As such, there will be no further need for the submission and agreement of the total of the prices for stage two after the contract award. The key benefit of this approach is facilitating the client to arrive at its financial commitment in terms of a tendered total of the prices for the contract as a whole, albeit still subject to changes after the contract award (e.g. due to compensation events), by means of an open and competitive tendering exercise embedded with the requisite fairness.

Secondly, the incentivisation should be directly linked to the outcomes of the ECI inputs. For instance, the contractor could be paid with an incentive based on the cost savings obtained from its ECI inputs during stage one (e.g. cost saving proposals submitted in stage one). However, the contractor should have no entitlement to this particular incentive for cost saving, if any, as a result of the contractor’s non-ECI inputs. Further, both ECI and pain/gain share incentives should be de-activated if the contractor is not instructed to proceed to stage two.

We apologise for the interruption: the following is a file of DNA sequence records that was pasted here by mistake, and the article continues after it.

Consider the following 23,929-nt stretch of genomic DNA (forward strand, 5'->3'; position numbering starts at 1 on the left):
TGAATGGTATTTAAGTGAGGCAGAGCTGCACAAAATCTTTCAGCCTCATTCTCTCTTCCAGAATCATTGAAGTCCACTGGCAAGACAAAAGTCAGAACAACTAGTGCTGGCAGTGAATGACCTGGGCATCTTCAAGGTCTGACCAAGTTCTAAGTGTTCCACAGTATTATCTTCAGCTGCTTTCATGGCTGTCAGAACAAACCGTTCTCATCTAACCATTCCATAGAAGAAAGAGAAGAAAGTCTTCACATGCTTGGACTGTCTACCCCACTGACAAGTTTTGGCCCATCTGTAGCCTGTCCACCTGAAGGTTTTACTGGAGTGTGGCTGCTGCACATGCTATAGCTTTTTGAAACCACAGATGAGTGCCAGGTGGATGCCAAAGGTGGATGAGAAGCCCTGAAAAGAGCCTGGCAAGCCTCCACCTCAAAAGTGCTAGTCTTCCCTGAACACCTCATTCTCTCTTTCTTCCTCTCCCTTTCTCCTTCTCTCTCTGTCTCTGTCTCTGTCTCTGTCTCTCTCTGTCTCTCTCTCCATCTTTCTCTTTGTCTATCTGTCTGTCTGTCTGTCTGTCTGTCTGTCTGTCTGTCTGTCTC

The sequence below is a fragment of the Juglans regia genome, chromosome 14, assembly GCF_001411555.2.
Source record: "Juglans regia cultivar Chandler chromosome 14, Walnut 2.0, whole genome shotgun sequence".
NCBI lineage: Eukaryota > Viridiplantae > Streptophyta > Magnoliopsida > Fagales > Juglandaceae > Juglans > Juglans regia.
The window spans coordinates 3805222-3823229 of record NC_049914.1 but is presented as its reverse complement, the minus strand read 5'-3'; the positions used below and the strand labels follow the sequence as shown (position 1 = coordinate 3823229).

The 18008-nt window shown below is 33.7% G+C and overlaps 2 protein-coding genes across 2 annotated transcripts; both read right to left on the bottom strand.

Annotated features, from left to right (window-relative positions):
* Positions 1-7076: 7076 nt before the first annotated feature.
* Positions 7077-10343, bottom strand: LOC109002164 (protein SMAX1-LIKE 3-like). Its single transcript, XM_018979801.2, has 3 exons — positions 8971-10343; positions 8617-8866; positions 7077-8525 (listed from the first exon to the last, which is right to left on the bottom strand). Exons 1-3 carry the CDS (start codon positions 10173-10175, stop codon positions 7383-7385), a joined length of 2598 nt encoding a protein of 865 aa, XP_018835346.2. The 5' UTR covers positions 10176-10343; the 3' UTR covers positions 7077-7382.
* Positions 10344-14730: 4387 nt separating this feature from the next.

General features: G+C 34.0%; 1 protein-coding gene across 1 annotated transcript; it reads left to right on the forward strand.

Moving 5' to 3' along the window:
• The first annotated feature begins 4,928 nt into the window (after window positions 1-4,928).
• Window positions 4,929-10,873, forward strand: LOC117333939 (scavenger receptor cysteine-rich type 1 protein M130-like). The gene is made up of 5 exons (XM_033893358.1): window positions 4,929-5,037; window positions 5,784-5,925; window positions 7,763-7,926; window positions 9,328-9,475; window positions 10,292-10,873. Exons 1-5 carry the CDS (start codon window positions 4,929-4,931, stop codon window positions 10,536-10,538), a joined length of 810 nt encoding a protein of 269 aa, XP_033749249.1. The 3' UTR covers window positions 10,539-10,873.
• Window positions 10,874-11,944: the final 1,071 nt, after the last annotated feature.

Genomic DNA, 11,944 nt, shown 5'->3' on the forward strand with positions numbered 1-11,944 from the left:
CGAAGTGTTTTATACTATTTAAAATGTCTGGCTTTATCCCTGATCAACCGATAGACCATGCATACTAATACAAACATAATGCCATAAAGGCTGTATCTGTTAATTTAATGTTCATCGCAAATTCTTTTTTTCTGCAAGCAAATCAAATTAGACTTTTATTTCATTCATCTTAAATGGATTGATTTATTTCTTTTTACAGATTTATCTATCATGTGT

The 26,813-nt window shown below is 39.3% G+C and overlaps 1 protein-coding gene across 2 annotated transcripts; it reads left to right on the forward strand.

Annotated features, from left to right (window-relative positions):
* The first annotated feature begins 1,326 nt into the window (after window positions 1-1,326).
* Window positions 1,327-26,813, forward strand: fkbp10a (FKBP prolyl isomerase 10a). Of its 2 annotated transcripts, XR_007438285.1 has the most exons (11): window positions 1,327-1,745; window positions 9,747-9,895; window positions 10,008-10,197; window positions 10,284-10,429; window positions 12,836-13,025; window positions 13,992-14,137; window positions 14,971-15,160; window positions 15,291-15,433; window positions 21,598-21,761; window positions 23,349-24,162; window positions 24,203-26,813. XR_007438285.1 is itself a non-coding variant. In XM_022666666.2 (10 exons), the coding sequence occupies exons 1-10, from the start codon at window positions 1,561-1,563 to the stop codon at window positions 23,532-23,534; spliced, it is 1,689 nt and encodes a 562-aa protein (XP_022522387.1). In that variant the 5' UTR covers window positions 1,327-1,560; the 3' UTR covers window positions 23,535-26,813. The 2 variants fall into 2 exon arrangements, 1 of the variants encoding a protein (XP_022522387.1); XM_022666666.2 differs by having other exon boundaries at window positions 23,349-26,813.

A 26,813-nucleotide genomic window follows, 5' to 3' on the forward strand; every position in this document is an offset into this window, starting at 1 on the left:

Conclusions

The concepts of ECI are not rocket science. But there are always challenges to be overcome if people wish to implement a new idea within an existing system that has operated for quite a while. As made clear in Construction 2.0, the Hong Kong construction industry is facing a challenging future and it is time for change – not least in contract procurement. It is therefore hoped that the learning curve for ECI with NEC4 could start sooner rather than later in Hong Kong as the industry can then raise its game through more practical experience acquired.

Reference

Development Bureau (2018), Construction 2.0 – A time for change, September 2018, available at: https://www.hkc2.hk/en/.

Written by Hayman Choi, Mott MacDonald Hong Kong